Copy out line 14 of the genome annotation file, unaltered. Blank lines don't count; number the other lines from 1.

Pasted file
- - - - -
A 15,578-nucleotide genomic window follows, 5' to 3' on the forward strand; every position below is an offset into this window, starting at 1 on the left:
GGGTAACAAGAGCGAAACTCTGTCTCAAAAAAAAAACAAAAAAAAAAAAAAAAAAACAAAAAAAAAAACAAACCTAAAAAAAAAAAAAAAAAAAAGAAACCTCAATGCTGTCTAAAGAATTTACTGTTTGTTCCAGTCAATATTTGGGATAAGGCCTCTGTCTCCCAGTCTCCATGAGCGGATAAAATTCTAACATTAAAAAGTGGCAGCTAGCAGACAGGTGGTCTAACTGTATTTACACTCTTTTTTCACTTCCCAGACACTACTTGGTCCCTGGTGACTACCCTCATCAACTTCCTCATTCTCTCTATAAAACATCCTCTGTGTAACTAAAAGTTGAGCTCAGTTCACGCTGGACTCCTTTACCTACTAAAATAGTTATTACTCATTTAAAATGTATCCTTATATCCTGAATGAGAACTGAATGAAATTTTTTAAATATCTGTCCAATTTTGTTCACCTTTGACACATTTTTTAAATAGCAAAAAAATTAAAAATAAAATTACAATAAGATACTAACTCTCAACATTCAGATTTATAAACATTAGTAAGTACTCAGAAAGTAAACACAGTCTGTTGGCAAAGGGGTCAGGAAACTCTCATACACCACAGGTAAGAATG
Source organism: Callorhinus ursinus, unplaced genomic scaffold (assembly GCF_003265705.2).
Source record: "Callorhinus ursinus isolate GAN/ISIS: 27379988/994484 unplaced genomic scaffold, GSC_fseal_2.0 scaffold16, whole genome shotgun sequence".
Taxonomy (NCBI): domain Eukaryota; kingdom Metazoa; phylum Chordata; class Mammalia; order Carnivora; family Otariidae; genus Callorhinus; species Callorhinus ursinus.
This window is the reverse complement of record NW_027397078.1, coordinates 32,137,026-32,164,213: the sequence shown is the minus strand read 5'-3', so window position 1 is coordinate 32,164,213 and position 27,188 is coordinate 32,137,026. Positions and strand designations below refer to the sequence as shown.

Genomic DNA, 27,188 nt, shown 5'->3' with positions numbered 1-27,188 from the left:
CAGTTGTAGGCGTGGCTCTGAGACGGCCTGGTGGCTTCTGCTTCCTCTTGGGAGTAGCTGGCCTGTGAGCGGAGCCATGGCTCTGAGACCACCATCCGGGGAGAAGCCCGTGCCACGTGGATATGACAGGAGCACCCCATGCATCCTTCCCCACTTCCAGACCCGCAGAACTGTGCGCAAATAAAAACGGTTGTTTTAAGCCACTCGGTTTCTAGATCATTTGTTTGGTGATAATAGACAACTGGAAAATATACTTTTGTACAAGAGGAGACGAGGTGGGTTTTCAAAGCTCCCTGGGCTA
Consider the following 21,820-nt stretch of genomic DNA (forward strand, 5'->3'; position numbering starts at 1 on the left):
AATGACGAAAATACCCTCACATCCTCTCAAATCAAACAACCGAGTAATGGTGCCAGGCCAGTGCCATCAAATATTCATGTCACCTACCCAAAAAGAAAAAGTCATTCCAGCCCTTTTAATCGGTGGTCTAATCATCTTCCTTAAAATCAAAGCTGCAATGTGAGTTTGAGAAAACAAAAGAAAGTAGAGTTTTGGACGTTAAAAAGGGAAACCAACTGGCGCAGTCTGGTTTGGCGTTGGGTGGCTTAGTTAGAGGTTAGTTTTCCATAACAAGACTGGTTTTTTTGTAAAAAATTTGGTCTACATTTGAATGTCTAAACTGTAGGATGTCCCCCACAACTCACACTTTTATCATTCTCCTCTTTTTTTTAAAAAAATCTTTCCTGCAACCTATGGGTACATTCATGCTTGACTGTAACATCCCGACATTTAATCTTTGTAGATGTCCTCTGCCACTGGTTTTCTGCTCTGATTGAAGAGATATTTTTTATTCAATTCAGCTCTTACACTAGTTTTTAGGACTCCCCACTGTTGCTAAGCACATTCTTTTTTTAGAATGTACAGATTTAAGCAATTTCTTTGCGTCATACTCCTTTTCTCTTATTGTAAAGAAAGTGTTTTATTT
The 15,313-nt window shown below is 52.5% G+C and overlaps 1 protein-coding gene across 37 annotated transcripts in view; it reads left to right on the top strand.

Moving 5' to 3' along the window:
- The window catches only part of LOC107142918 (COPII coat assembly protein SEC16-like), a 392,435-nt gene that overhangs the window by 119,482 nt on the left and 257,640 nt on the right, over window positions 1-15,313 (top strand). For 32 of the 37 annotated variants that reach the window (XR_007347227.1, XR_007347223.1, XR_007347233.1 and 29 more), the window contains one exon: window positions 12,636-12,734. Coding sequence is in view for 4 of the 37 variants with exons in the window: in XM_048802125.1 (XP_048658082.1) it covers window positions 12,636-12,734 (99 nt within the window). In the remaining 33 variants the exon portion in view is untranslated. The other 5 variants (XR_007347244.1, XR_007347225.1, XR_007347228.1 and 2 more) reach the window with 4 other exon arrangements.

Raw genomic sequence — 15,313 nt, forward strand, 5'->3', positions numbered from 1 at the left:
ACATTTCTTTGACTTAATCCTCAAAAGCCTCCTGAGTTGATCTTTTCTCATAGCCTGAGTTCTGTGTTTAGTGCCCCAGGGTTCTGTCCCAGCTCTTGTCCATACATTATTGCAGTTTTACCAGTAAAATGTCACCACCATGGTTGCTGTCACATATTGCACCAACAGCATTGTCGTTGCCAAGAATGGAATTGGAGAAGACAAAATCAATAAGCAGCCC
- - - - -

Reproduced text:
Raw genomic sequence — 15,313 nt, forward strand, 5'->3', positions numbered from 1 at the left: